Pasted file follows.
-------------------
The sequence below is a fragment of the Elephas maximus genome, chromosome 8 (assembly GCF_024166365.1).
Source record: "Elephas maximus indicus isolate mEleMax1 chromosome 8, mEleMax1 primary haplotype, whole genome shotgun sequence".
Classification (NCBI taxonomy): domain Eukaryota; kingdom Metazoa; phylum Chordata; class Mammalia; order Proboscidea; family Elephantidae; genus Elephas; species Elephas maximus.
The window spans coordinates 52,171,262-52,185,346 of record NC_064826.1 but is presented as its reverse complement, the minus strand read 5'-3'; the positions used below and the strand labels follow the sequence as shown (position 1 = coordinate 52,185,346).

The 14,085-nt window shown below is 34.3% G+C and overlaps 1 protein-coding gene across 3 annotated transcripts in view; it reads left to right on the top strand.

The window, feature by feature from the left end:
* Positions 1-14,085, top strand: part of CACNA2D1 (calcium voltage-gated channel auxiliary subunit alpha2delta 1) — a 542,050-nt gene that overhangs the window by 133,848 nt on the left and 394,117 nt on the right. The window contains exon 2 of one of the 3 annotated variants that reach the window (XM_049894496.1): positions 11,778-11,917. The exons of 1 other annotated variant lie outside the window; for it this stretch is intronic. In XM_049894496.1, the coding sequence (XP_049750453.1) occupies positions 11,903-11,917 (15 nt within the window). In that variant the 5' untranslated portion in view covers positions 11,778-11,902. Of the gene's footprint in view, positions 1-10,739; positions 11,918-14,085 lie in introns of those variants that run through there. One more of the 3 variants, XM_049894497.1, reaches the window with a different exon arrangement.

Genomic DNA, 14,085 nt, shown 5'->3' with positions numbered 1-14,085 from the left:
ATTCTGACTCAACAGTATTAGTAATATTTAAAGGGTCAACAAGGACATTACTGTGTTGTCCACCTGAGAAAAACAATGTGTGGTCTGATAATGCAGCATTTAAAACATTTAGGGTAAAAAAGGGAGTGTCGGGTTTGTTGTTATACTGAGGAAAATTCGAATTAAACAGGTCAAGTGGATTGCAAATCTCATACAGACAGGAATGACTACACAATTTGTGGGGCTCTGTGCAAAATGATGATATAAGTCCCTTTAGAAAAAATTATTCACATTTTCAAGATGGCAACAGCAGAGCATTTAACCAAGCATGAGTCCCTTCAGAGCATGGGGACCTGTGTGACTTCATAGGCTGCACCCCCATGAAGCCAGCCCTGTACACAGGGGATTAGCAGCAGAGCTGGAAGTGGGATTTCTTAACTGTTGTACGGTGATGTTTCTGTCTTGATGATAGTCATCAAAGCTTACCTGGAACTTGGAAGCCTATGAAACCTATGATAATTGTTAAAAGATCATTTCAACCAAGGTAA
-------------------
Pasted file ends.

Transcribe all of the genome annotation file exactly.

The sequence below is a fragment of the Elephas maximus genome, chromosome 8 (assembly GCF_024166365.1).
Source record: "Elephas maximus indicus isolate mEleMax1 chromosome 8, mEleMax1 primary haplotype, whole genome shotgun sequence".
Classification (NCBI taxonomy): domain Eukaryota; kingdom Metazoa; phylum Chordata; class Mammalia; order Proboscidea; family Elephantidae; genus Elephas; species Elephas maximus.
The window spans coordinates 52,171,262-52,185,346 of record NC_064826.1 but is presented as its reverse complement, the minus strand read 5'-3'; the positions used below and the strand labels follow the sequence as shown (position 1 = coordinate 52,185,346).

The 14,085-nt window shown below is 34.3% G+C and overlaps 1 protein-coding gene across 3 annotated transcripts in view; it reads left to right on the top strand.

The window, feature by feature from the left end:
* Positions 1-14,085, top strand: part of CACNA2D1 (calcium voltage-gated channel auxiliary subunit alpha2delta 1) — a 542,050-nt gene that overhangs the window by 133,848 nt on the left and 394,117 nt on the right. The window contains exon 2 of one of the 3 annotated variants that reach the window (XM_049894496.1): positions 11,778-11,917. The exons of 1 other annotated variant lie outside the window; for it this stretch is intronic. In XM_049894496.1, the coding sequence (XP_049750453.1) occupies positions 11,903-11,917 (15 nt within the window). In that variant the 5' untranslated portion in view covers positions 11,778-11,902. Of the gene's footprint in view, positions 1-10,739; positions 11,918-14,085 lie in introns of those variants that run through there. One more of the 3 variants, XM_049894497.1, reaches the window with a different exon arrangement.

Genomic DNA, 14,085 nt, shown 5'->3' with positions numbered 1-14,085 from the left:
ATTCTGACTCAACAGTATTAGTAATATTTAAAGGGTCAACAAGGACATTACTGTGTTGTCCACCTGAGAAAAACAATGTGTGGTCTGATAATGCAGCATTTAAAACATTTAGGGTAAAAAAGGGAGTGTCGGGTTTGTTGTTATACTGAGGAAAATTCGAATTAAACAGGTCAAGTGGATTGCAAATCTCATACAGACAGGAATGACTACACAATTTGTGGGGCTCTGTGCAAAATGATGATATAAGTCCCTTTAGAAAAAATTATTCACATTTTCAAGATGGCAACAGCAGAGCATTTAACCAAGCATGAGTCCCTTCAGAGCATGGGGACCTGTGTGACTTCATAGGCTGCACCCCCATGAAGCCAGCCCTGTACACAGGGGATTAGCAGCAGAGCTGGAAGTGGGATTTCTTAACTGTTGTACGGTGATGTTTCTGTCTTGATGATAGTCATCAAAGCTTACCTGGAACTTGGAAGCCTATGAAACCTATGATAATTGTTAAAAGATCATTTCAACCAAGGTAA